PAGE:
Coal India Ltd.
This is a collection of articles archived for the excellence of their content.
The Times of India, Apr 23 2016
Rajeev Deshpande & Sidhartha
India's all-time high coal production of 637 million tonnes hides another feat -acquisition of a staggering 10,000 hectares of land in the past two years for coal projects even as private enterprises complained about hurdles posed by the new land law. Critical factors in a turnaround story that transformed the coal scenario from scarcity to surplus are Coal India's effort to rev-up land acquisition manifold and the public sector company's success in getting stage-II forest clearance for over 3,500 hectares.
As mines go into production, average fuel availability at thermal power generation plants is 27 days, a far cry from the “critical“ and “super critical“ supply scenarios that were the norm in the past. Last year, production grew around 9% on the back of a 6.7% rise in 2014-15 as Coal India and private players mined more coal than ever before.
Coal India's “attractive“ offer of one job for every two acres has helped persuade people to hand over land. As for environment and forest clearances, a change in rules and new electronic-filing and tracking mechanism have helped.
“Faster environment clearances, more land acquisition and quicker evacuation have helped us move swiftly ,“ coal secretary Anil Swarup. He said the key has been increased coordination with states, along with discussions with railways and the environment ministry on fixed days to ensure that stocks are not held up and green approvals are not stuck.
The result is not only much improved power production but a significant fall in imports which, according to official estimates, helped reduce foreign exchange outgo by Rs 28,000 crore. Of course, low plant load factor at power stations has helped reduce some demand for coal. “Given the problem of plenty we are wondering if we should aggressively push the target to achieve 1 billion tonne production by 2020,“ said an official. But the government is going ahead with plans, anticipating a growth spurt.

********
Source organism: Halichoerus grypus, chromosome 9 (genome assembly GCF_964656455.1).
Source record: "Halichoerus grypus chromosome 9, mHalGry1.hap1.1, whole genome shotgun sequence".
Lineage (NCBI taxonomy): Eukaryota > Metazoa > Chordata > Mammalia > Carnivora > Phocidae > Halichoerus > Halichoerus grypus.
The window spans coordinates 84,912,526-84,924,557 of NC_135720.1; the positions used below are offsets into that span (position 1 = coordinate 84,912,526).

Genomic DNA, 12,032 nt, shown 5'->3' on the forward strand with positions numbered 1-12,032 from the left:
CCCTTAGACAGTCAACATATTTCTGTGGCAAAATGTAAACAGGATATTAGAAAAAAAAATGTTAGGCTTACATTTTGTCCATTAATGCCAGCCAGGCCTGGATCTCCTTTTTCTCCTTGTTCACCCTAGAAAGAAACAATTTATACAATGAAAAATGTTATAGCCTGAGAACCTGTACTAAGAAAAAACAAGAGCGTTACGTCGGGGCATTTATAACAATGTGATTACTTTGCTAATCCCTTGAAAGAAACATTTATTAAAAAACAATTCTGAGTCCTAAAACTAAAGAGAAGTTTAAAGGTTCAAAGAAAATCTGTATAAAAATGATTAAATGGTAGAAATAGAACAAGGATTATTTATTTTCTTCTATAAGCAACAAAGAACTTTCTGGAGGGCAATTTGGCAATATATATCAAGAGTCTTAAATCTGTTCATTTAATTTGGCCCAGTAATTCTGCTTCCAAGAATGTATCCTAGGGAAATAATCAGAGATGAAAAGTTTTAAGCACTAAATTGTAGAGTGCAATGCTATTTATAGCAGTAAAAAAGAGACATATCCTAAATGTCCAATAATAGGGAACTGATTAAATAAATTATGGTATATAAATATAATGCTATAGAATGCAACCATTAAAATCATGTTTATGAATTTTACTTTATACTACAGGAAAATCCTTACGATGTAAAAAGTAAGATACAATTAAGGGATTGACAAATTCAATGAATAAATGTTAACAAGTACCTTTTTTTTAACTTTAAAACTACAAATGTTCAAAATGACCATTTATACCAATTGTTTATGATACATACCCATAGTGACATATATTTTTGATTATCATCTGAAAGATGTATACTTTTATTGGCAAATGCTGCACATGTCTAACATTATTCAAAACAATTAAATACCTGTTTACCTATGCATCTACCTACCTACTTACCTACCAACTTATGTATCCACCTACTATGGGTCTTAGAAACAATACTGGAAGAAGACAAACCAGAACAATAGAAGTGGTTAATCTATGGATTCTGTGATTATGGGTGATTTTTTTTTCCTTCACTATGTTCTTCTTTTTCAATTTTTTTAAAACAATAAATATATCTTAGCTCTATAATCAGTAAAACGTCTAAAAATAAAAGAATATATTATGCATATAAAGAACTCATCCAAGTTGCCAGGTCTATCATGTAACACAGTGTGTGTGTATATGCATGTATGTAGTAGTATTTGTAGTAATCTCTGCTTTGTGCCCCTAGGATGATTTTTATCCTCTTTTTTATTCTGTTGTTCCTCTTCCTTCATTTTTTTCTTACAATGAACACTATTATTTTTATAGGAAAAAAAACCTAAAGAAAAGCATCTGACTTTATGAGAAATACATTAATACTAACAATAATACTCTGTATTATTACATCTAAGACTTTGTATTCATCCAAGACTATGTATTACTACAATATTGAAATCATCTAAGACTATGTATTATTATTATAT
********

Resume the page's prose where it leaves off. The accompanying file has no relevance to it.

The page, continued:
Starting July, one of three key railway lines, Jharsugu da-Barpali in Odisha, will be operational. Along with two other lines in Jharkhand and Chattisgarh, the coal ministry hopes to evacuate an additional 250-300 million tonnes, setting in on course for the billion-tonne mark.Thanks to railways' joint ventures with states, availability of rakes, a sticking point, has been removed.
The strategy was the familiar carrot and stick. States are told that more mining means higher revenue via royalty . For instance, West Bengal, which was not clearing six blocks for years, was clearly told that some other state will benefit if the mines were shifted, said an official.
And to address concerns, the government is moving to satellite mapping of each mine to monitor afforestation.Similarly , 15 new washeries are being set up to ensure that all coal with less than 34% ash content is cleaned from October 2017.
Apart from production, the focus is also shifting on increasing efficiency . So far, 19 sets of swapping have taken place, which are meant to ensure that coal is made available from a mine, which is closer to the plant, helping generate a savings of Rs 1,300 crore. The target is to raise this to Rs 6,000 crore.
November 2017/ Coal India among top 3 CO2 emitters in world
The world's 250 biggest listed companies account for a third of all man-made greenhouse gas emissions yet few have strong goals to limit rising temperatures, a study showed on Tuesday. Coal India, Gazprom and Exxon Mobil topped the list when measuring CO2 emitted by companies and consumers using their products, it said.
“Without continual reduction in emissions from this group of companies, effectively mitigating the long-term risks of climate change is not possible,“ according to the study , a Thomson Reuters Financial & Risk white paper.
In the past three years, emissions from the group of 250 had been flat “when they should have been going down by roughly 3% per year“ to limit temperatures in line with goals set by the 2015 Paris climate agreement, it said.
The report, in collaboration with Constellation Research & Technology , emissions tracking group CDP and BSD Consulting, found the group emitted a third of world carbon emissions and only 30% of the 250 firms had strong goals to cut them.